This note discusses a simple nonlinear model of a linear-travel two chamber hydraulic actuator of a type most useful for position control applications. This model is derived from first principles in an intuitive fashion. An advantage of this nonlinear model, rather than a slightly simpler linear form more often seen, is that the nonlinear model incorporates limits of motion naturally near the ends of piston travel.

Pressure, Mass and Volume

Suppose that a specified pressure is maintained in a chamber. Under this condition, the volume needed to contain the fluid will correspond directly to the amount of fluid mass, all the way down to zero.

Suppose instead that a fixed fluid mass is maintained. Unlike a gas that would expand to infinity in a vacuum, a fluid would maintain a limited volume (ignoring the fact that it would attempt to become a gas, and in that manner expand to infinity). Within a wide range of pressures, volume decreases slightly at higher pressures and increases slightly at lower pressures.

These behaviors can be reasonably approximated by the following relationship.

Combining these observations, we can postulate a model for the relationships between changes in pressure, mass and volume,

where the constants Pa and km calibrate to match observed operating conditions and physical properties. The positive term Pa forces the expression to be less sensitive to changes in pressure, and the term km adjusts for the density of the fluid.

A Two-Chamber Actuator

A hydraulic actuator typically operates on pressure difference, with a pressure pump supplying high-pressure fluid as an energy source, and with low pressure fluid drained to a fluid reservoir tank for recirculation. The actuator operates at approximately halfway between the high pressure source and return pressure, for example, 1500 psi.

Let us consider deviations of pressure relative to the typical operating pressure Po (e.g. 1500 psi), with an actuator piston at mid-stroke. In this position, half of the piston volume appears on each side of the piston. This volume V can be expressed as A·L/2, where L is the total length of travel and A is the effective area of the piston. At this operating pressure and with these volumes, the amount of fluid that must be present in each chamber is mo.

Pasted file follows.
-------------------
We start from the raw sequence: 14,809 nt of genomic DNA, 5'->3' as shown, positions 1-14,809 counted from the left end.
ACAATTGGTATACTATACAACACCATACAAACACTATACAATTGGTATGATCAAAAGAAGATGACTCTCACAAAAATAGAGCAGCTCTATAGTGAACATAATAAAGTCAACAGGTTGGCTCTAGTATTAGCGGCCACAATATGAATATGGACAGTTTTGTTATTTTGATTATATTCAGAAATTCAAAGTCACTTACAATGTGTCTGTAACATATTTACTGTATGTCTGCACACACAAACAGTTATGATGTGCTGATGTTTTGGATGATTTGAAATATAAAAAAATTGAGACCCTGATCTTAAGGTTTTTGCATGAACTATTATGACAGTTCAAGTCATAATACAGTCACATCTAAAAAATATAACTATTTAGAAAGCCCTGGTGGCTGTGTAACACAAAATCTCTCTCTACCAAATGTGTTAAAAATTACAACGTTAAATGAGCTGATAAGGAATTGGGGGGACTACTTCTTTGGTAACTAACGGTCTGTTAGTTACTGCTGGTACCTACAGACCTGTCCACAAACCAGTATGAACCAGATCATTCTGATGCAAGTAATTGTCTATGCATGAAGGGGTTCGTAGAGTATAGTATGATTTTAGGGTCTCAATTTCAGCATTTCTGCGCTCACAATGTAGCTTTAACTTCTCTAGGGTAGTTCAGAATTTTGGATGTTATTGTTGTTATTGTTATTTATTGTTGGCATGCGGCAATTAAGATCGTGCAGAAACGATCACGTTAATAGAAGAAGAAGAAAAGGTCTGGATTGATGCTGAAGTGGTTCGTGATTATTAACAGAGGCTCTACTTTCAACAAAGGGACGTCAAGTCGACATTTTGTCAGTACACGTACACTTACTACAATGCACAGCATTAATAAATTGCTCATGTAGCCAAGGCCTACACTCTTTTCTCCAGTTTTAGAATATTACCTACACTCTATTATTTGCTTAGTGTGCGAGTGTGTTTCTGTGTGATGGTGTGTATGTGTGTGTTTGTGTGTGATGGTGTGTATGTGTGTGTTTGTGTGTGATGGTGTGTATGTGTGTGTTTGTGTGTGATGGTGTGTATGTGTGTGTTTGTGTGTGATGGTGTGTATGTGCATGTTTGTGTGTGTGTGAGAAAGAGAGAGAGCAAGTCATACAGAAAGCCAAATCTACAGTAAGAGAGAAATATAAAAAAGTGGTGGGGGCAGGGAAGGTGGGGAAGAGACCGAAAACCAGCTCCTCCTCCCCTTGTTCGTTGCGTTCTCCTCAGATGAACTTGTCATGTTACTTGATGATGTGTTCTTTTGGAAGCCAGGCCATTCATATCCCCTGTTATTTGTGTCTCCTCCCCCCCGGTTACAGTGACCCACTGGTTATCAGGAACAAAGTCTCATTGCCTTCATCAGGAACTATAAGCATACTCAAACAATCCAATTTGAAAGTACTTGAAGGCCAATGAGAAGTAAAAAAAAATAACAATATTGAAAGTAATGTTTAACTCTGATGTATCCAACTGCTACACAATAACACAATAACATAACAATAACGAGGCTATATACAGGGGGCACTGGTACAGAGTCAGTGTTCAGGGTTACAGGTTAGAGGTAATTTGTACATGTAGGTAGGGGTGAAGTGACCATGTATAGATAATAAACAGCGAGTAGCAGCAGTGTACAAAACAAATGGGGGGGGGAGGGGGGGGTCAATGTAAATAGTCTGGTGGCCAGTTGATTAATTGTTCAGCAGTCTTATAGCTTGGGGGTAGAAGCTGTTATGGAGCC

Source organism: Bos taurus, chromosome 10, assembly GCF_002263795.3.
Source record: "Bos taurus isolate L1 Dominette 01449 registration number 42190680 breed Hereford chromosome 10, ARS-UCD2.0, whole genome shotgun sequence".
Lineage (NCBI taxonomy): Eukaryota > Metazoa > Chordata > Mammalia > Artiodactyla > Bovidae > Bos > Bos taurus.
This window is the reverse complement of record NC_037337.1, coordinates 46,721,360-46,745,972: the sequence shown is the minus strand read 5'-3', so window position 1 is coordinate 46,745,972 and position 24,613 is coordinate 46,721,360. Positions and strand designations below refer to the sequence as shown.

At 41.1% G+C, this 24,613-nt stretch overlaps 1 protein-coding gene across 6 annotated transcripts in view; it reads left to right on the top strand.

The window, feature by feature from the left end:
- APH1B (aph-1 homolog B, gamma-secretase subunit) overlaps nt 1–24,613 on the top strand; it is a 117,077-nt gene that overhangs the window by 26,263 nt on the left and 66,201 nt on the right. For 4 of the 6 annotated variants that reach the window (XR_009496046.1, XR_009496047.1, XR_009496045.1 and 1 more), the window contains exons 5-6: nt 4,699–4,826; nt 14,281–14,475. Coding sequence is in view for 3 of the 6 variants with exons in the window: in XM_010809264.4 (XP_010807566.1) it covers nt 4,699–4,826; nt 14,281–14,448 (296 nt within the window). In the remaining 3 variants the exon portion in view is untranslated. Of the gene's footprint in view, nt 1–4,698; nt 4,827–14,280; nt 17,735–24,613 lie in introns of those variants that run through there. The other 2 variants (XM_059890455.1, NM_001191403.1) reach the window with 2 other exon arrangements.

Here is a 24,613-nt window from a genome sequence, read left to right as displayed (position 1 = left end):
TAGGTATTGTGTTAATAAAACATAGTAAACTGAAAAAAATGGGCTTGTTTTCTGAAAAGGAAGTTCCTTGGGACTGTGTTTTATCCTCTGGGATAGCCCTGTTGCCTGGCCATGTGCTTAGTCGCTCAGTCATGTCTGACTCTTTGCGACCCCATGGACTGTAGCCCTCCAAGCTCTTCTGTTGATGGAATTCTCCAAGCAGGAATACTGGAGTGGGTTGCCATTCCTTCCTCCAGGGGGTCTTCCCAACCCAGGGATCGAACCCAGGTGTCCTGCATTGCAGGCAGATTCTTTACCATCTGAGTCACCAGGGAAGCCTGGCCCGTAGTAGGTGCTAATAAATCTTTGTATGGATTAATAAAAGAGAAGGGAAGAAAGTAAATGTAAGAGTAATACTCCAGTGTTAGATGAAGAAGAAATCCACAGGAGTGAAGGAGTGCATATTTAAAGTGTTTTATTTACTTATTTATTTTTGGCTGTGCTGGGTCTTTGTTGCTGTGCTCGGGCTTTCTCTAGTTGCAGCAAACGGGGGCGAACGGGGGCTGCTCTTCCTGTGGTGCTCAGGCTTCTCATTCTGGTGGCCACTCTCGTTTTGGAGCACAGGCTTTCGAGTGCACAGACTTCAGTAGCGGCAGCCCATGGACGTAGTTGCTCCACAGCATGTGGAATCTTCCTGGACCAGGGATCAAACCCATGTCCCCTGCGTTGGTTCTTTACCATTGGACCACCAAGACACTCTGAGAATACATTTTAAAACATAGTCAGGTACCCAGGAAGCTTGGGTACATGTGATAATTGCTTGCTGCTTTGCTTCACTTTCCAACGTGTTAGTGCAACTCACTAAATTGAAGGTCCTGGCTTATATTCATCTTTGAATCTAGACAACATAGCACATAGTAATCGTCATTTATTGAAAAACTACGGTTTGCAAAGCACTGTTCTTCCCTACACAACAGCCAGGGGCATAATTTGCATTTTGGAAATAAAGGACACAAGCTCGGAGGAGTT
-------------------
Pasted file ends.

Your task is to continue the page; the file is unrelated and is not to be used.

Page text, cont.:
An equivalent relationship is

The force applied to the piston is determined by the difference of pressure on its two sides. We apply the relationship above to each side, and then take the difference. When we do this, the absolute and operating pressure terms cancel.

The volume of the cylinder is related to the piston effective area and the travel distance. Travel is relative to displacement from center of range, so

Factoring out the common piston area term yields

or after combining terms,

Common Mode Injection

Now we make the following assumptions:

  1. The flow out of one chamber and the flow into the other will be very close to the same. Consequently, the two mass injection terms sum to approximately zero.

  2. This residual represents common mode flow of material into or out of both chambers simultaneously.

  3. The effects of common mode flow are small, uncontrollable and unobservable without special instrumentation. They have negligible effect on the external loading that we want to control. All we can do, or need to do, is let the pressures self-correct. Consequently, there is little point in trying to model this phoneomenon.

On the basis of these assumptions, retain only the dominant terms, and represent the differential material injection by a single mass transfer variable.

If we define the following notations

then we get a nonlinear compression model in the form

If this pressure difference is applied to effective piston area A to accelerate a mass M, the resulting acceleration is

This approximate pressure law can now be used to model the actuator device and its controls. The most important features of this expression are:

  • opposing differential force as the piston moves,
  • increasing differential force as fluid mass is injected,
  • obtain linear approximation for small displacements x by ignoring the x2 term in the denominator,
  • the denominator singularity prevents displacements from exceeding the travel limits at +L/2 and ‑L/2.